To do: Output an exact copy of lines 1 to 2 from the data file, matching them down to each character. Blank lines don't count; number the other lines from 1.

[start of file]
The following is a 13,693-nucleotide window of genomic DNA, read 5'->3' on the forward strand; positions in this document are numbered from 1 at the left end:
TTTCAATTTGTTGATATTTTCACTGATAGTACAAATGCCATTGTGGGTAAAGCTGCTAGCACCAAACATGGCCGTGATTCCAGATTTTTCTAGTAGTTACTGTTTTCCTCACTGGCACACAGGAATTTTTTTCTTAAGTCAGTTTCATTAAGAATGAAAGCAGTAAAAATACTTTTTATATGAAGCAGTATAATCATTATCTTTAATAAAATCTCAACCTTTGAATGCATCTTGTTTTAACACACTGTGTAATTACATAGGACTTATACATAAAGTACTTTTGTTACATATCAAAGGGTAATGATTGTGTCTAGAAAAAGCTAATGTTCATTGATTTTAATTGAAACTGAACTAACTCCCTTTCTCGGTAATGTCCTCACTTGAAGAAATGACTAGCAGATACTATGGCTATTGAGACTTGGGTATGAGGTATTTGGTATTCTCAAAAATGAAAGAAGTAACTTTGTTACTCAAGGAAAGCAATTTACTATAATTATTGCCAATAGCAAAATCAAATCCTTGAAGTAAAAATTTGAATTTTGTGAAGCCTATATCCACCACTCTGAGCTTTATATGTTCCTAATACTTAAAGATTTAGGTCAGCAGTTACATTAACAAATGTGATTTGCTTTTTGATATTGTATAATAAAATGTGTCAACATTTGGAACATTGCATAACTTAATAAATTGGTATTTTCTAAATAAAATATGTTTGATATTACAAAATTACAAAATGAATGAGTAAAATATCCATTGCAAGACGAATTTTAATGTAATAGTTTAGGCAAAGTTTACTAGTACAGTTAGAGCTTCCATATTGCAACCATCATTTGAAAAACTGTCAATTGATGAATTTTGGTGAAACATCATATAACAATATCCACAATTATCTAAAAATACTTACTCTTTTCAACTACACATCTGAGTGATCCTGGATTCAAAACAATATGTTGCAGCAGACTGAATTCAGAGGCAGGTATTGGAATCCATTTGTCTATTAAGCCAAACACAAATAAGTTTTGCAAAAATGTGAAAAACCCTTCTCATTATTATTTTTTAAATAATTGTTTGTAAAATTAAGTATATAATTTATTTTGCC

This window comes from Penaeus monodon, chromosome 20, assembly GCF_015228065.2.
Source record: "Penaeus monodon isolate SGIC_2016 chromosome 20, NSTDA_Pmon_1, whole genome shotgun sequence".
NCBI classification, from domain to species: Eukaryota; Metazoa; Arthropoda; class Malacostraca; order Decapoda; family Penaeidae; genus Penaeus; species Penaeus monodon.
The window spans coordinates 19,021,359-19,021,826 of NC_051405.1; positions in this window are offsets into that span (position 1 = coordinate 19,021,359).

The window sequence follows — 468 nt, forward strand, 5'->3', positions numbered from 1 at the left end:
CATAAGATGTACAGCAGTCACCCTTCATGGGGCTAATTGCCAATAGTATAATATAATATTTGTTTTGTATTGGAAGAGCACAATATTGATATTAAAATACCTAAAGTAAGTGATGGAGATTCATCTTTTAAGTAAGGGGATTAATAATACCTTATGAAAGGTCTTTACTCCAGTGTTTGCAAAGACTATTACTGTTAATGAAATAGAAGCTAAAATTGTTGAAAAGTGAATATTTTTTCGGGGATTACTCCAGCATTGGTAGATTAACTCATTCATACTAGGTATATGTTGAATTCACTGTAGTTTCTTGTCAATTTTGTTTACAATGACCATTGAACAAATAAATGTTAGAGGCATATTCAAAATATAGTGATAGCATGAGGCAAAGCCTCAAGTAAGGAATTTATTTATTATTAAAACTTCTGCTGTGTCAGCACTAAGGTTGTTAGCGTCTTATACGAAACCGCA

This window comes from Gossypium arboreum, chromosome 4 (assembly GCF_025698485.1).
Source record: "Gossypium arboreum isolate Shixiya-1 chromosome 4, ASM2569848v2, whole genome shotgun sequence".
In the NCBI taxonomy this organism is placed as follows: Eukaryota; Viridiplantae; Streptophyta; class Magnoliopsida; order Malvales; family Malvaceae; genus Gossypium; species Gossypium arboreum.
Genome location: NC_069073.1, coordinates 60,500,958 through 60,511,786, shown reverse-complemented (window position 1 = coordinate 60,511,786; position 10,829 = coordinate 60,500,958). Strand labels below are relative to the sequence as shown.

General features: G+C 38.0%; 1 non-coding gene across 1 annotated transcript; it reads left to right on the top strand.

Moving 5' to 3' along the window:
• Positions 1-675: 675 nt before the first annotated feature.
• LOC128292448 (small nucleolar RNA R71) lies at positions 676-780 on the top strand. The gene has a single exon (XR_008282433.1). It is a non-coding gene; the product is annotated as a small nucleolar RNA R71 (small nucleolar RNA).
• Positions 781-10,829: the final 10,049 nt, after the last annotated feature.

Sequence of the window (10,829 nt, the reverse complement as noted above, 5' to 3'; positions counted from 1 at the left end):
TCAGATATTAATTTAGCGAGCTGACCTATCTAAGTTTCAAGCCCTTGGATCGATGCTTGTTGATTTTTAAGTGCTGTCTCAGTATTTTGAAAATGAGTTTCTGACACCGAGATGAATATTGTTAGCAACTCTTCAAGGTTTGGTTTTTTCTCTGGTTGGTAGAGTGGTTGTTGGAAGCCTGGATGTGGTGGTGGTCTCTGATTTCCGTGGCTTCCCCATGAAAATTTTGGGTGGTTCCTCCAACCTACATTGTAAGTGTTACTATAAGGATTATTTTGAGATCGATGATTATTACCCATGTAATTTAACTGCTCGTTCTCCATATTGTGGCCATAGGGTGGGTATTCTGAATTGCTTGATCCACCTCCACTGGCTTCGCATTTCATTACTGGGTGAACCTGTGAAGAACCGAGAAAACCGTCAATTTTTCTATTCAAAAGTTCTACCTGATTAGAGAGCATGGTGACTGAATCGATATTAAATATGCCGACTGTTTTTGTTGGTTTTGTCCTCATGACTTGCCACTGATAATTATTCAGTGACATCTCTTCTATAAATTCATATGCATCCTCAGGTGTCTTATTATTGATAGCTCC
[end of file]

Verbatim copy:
The following is a 13,693-nucleotide window of genomic DNA, read 5'->3' on the forward strand; positions in this document are numbered from 1 at the left end:
TTTCAATTTGTTGATATTTTCACTGATAGTACAAATGCCATTGTGGGTAAAGCTGCTAGCACCAAACATGGCCGTGATTCCAGATTTTTCTAGTAGTTACTGTTTTCCTCACTGGCACACAGGAATTTTTTTCTTAAGTCAGTTTCATTAAGAATGAAAGCAGTAAAAATACTTTTTATATGAAGCAGTATAATCATTATCTTTAATAAAATCTCAACCTTTGAATGCATCTTGTTTTAACACACTGTGTAATTACATAGGACTTATACATAAAGTACTTTTGTTACATATCAAAGGGTAATGATTGTGTCTAGAAAAAGCTAATGTTCATTGATTTTAATTGAAACTGAACTAACTCCCTTTCTCGGTAATGTCCTCACTTGAAGAAATGACTAGCAGATACTATGGCTATTGAGACTTGGGTATGAGGTATTTGGTATTCTCAAAAATGAAAGAAGTAACTTTGTTACTCAAGGAAAGCAATTTACTATAATTATTGCCAATAGCAAAATCAAATCCTTGAAGTAAAAATTTGAATTTTGTGAAGCCTATATCCACCACTCTGAGCTTTATATGTTCCTAATACTTAAAGATTTAGGTCAGCAGTTACATTAACAAATGTGATTTGCTTTTTGATATTGTATAATAAAATGTGTCAACATTTGGAACATTGCATAACTTAATAAATTGGTATTTTCTAAATAAAATATGTTTGATATTACAAAATTACAAAATGAATGAGTAAAATATCCATTGCAAGACGAATTTTAATGTAATAGTTTAGGCAAAGTTTACTAGTACAGTTAGAGCTTCCATATTGCAACCATCATTTGAAAAACTGTCAATTGATGAATTTTGGTGAAACATCATATAACAATATCCACAATTATCTAAAAATACTTACTCTTTTCAACTACACATCTGAGTGATCCTGGATTCAAAACAATATGTTGCAGCAGACTGAATTCAGAGGCAGGTATTGGAATCCATTTGTCTATTAAGCCAAACACAAATAAGTTTTGCAAAAATGTGAAAAACCCTTCTCATTATTATTTTTTAAATAATTGTTTGTAAAATTAAGTATATAATTTATTTTGCC